Here at PAN we work with a lot of companies in the “emerging growth” phase. They have great ideas, solid teams in place and strategies to reach the next level. They’re scaling up rapidly and PR is an important tool in their growth plans.
So is venture capital. Many of these younger companies have grabbed some seed funding and maybe an early round of capital, and they’re either seeking a follow-up round or tapping those funds to execute their break-out plans.
Ascent Venture Partners, of Boston, focuses squarely on early-stage investments in enterprise IT companies on the East Coast. We’ve talked often with Ascent’s VCs over the years – sometimes through connections with clients and other times on elevator rides, since Ascent’s offices are located three floors below PAN at 255 State Street.
Given the common interests of VC and PR, we recently invited Matt Fates, an Ascent general partner, to meet with PAN’s staff to share some thoughts about investing, building companies, the importance of branding and the strength of the Northeast’s IT sector.
Here are a few of Fates’ insights:
Ascent reviews more than 1,000 deals a year and invests in three or four. To reach Ascent’s short list, a company needs to stand out from the crowd.
“Great companies grow fast, and they do it on relatively modest capital,” Fates said. “At the highest level, we look for companies that can really scale. If you’re not doubling every year, you’re not growing enough…. Our preference is to look for people who have some experience. We’re not backing people right out of college. We want someone who has gained insight into the world and has experience solving real problems… We also want that bigger ambition – that type of ‘I can change the world’ kind of attitude, as well.”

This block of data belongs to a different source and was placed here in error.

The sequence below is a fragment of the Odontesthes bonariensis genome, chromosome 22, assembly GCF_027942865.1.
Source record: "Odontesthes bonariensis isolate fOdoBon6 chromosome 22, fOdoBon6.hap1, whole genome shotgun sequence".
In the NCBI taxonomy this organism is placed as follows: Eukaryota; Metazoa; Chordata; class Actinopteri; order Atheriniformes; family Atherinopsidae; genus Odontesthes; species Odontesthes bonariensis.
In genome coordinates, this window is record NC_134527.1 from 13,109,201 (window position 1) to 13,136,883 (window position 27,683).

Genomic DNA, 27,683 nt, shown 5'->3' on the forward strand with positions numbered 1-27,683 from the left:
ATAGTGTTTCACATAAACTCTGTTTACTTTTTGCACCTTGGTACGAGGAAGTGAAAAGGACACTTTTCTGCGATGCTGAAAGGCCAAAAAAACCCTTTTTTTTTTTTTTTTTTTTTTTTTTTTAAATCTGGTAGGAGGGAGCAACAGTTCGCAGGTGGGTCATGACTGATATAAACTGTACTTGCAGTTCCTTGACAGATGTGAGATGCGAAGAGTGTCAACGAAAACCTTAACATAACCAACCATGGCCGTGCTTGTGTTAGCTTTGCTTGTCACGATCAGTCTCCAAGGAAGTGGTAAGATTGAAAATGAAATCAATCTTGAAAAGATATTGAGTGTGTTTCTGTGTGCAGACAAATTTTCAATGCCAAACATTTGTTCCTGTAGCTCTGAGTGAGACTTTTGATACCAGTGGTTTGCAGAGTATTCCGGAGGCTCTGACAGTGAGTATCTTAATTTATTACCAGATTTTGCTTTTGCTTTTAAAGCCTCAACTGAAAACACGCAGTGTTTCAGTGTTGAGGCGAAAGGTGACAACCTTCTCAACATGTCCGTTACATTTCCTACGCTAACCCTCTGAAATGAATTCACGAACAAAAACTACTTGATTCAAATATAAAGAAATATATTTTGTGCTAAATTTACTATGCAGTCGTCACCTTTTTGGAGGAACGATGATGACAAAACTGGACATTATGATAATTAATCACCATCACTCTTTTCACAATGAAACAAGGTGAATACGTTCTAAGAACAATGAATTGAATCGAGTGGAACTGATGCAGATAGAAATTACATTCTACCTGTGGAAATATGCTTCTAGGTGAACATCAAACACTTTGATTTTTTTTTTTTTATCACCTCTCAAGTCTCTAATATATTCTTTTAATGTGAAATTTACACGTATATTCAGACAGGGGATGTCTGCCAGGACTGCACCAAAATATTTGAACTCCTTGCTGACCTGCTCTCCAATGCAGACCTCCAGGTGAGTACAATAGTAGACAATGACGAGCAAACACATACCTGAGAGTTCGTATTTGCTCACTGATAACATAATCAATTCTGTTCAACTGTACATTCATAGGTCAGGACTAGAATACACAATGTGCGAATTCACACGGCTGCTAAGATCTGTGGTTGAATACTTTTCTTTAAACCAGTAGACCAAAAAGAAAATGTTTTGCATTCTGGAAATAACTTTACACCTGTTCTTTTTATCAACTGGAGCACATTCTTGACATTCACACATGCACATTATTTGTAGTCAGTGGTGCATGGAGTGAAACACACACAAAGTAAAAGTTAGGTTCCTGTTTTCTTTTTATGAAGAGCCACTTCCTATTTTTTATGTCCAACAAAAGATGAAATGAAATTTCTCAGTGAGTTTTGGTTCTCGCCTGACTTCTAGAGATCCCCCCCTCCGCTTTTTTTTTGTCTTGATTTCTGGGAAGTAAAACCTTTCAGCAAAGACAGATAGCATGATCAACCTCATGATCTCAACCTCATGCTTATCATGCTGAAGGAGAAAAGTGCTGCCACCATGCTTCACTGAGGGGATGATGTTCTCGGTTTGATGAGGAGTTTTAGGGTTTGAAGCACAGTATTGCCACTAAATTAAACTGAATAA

A successful PR program won’t tip the scales in terms of convincing a VC to invest.
“It doesn’t matter so much to us. I think it matters way more to customers. If we perceive that PR is being very effective at helping them create customer awareness and get some buzz going, that’s great. On the investment side, brand equity plays a role – but not nearly as much as other key factors we evaluate.”
VCs don’t give a higher priority to companies that have a strong reputation among other VCs. In fact, they prefer companies that have a low profile.
“We like companies who others in the investment community don’t know anything about. We’re competing with them to some degree. Because we’re going to have to compete with (other VCs) as far as a valuation and partnership, we want to find the needles in the haystack that are really special and that no one knows about.”
VCs value companies that put a heavy emphasis on thought leadership.
“Seeing companies do thought leadership – that’s good. We like to see companies have an active and meaningful blog. Frequency doesn’t matter so much. (The question is:) Are you saying things that are new and that people aren’t reading everywhere?”
Having a strong technology evangelist, who has developed a following, can be an important factor for a young company looking to carve out its own identity.
“There are categories of technology where having a really strong CTO is more important. You want them to get their voice out — be seen as a thought leader and a category leader, where companies look to and respect what they have to say.” (Fates discussed how a CTO of a security company he knows draws crowds at Vegas hacking events.) “He’s a little bit of a rock star. Having someone like that be an evangelist can be really helpful in accelerating awareness and adoption.”